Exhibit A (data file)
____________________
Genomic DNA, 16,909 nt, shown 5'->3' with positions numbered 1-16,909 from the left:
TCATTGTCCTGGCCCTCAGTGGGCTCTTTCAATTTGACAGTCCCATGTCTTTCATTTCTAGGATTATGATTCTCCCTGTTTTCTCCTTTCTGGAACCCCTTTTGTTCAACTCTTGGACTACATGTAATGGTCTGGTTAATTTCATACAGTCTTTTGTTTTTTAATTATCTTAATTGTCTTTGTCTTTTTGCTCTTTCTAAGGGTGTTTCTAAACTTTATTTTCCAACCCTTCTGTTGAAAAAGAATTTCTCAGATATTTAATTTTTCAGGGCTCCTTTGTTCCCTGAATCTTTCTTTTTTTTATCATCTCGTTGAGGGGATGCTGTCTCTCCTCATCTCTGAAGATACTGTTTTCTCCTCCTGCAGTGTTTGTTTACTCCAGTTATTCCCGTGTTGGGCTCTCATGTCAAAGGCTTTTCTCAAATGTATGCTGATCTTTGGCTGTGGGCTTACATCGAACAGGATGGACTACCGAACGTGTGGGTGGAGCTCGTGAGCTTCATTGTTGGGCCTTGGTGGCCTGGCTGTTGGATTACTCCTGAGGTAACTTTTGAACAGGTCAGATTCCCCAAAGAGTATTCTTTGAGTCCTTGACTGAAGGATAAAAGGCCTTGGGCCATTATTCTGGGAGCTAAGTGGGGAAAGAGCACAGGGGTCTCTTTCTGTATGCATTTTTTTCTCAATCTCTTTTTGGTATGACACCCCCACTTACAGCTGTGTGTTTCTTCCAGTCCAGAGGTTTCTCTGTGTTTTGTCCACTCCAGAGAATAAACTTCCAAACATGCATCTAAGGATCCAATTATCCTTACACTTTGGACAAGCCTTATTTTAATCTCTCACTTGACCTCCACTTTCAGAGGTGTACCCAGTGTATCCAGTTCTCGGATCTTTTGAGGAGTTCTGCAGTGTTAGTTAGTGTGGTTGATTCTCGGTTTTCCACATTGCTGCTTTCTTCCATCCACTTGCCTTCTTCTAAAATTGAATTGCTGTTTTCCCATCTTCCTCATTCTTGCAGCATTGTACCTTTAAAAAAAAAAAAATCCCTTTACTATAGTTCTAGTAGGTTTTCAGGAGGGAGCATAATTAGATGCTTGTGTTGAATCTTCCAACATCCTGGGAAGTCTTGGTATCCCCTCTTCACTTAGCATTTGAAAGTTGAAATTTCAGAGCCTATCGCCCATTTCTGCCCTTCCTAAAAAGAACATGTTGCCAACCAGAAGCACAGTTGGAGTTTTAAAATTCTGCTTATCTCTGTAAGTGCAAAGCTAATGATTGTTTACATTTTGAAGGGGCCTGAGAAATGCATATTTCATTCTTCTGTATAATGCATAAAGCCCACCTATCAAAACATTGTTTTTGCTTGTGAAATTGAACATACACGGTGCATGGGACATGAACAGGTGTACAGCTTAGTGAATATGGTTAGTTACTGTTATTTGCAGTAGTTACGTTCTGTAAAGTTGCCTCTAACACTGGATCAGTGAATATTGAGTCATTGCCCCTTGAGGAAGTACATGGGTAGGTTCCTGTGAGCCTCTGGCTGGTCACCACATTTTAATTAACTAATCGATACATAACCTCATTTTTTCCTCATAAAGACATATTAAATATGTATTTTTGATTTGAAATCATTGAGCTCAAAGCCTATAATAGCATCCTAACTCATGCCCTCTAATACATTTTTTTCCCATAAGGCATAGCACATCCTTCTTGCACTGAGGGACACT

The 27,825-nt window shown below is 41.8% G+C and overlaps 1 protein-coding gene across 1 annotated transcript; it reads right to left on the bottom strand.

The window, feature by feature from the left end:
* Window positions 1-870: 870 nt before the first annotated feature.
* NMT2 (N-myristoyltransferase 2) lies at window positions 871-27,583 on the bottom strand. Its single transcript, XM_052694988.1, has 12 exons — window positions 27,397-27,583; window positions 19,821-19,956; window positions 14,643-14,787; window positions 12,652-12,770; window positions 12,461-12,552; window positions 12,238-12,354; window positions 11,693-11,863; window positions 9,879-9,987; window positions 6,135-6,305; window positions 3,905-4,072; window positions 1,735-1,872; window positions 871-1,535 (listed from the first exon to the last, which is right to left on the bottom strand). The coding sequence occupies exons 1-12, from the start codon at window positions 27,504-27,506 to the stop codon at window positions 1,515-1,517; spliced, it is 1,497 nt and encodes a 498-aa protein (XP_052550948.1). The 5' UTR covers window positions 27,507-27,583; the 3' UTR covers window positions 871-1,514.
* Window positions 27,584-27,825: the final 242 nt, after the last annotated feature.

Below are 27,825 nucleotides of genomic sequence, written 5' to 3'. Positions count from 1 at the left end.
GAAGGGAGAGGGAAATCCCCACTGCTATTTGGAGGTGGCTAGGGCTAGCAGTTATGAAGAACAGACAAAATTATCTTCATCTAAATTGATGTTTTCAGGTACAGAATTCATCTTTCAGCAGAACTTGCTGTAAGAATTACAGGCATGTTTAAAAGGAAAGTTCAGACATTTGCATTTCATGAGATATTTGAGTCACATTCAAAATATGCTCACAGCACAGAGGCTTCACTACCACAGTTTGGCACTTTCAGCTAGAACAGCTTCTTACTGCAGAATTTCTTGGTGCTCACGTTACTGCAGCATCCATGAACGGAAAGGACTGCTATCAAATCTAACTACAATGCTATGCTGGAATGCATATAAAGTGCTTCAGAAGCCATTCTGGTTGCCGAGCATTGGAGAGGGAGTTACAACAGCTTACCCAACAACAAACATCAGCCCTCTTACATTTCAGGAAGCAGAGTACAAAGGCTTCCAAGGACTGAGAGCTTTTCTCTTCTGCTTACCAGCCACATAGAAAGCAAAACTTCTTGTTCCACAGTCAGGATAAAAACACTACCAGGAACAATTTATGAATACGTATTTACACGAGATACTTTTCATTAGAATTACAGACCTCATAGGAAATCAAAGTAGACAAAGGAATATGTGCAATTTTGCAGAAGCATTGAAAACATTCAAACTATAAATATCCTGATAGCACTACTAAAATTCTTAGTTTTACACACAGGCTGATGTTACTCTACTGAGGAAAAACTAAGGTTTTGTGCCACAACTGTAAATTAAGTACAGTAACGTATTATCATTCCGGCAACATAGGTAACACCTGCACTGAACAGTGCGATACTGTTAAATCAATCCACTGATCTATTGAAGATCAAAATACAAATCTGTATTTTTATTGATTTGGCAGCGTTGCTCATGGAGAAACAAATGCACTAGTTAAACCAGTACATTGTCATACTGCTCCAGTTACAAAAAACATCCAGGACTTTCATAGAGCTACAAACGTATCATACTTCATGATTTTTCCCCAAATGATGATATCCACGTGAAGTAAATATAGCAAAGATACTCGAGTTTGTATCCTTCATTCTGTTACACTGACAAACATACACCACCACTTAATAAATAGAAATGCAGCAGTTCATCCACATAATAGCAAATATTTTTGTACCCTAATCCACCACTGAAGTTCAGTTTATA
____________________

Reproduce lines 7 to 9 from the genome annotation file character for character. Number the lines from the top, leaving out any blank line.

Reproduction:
* Window positions 27,584-27,825: the final 242 nt, after the last annotated feature.

Below are 27,825 nucleotides of genomic sequence, written 5' to 3'. Positions count from 1 at the left end.
GAAGGGAGAGGGAAATCCCCACTGCTATTTGGAGGTGGCTAGGGCTAGCAGTTATGAAGAACAGACAAAATTATCTTCATCTAAATTGATGTTTTCAGGTACAGAATTCATCTTTCAGCAGAACTTGCTGTAAGAATTACAGGCATGTTTAAAAGGAAAGTTCAGACATTTGCATTTCATGAGATATTTGAGTCACATTCAAAATATGCTCACAGCACAGAGGCTTCACTACCACAGTTTGGCACTTTCAGCTAGAACAGCTTCTTACTGCAGAATTTCTTGGTGCTCACGTTACTGCAGCATCCATGAACGGAAAGGACTGCTATCAAATCTAACTACAATGCTATGCTGGAATGCATATAAAGTGCTTCAGAAGCCATTCTGGTTGCCGAGCATTGGAGAGGGAGTTACAACAGCTTACCCAACAACAAACATCAGCCCTCTTACATTTCAGGAAGCAGAGTACAAAGGCTTCCAAGGACTGAGAGCTTTTCTCTTCTGCTTACCAGCCACATAGAAAGCAAAACTTCTTGTTCCACAGTCAGGATAAAAACACTACCAGGAACAATTTATGAATACGTATTTACACGAGATACTTTTCATTAGAATTACAGACCTCATAGGAAATCAAAGTAGACAAAGGAATATGTGCAATTTTGCAGAAGCATTGAAAACATTCAAACTATAAATATCCTGATAGCACTACTAAAATTCTTAGTTTTACACACAGGCTGATGTTACTCTACTGAGGAAAAACTAAGGTTTTGTGCCACAACTGTAAATTAAGTACAGTAACGTATTATCATTCCGGCAACATAGGTAACACCTGCACTGAACAGTGCGATACTGTTAAATCAATCCACTGATCTATTGAAGATCAAAATACAAATCTGTATTTTTATTGATTTGGCAGCGTTGCTCATGGAGAAACAAATGCACTAGTTAAACCAGTACATTGTCATACTGCTCCAGTTACAAAAAACATCCAGGACTTTCATAGAGCTACAAACGTATCATACTTCATGATTTTTCCCCAAATGATGATATCCACGTGAAGTAAATATAGCAAAGATACTCGAGTTTGTATCCTTCATTCTGTTACACTGACAAACATACACCACCACTTAATAAATAGAAATGCAGCAGTTCATCCACATAATAGCAAATATTTTTGTACCCTAATCCACCACTGAAGTTCAGTTTATA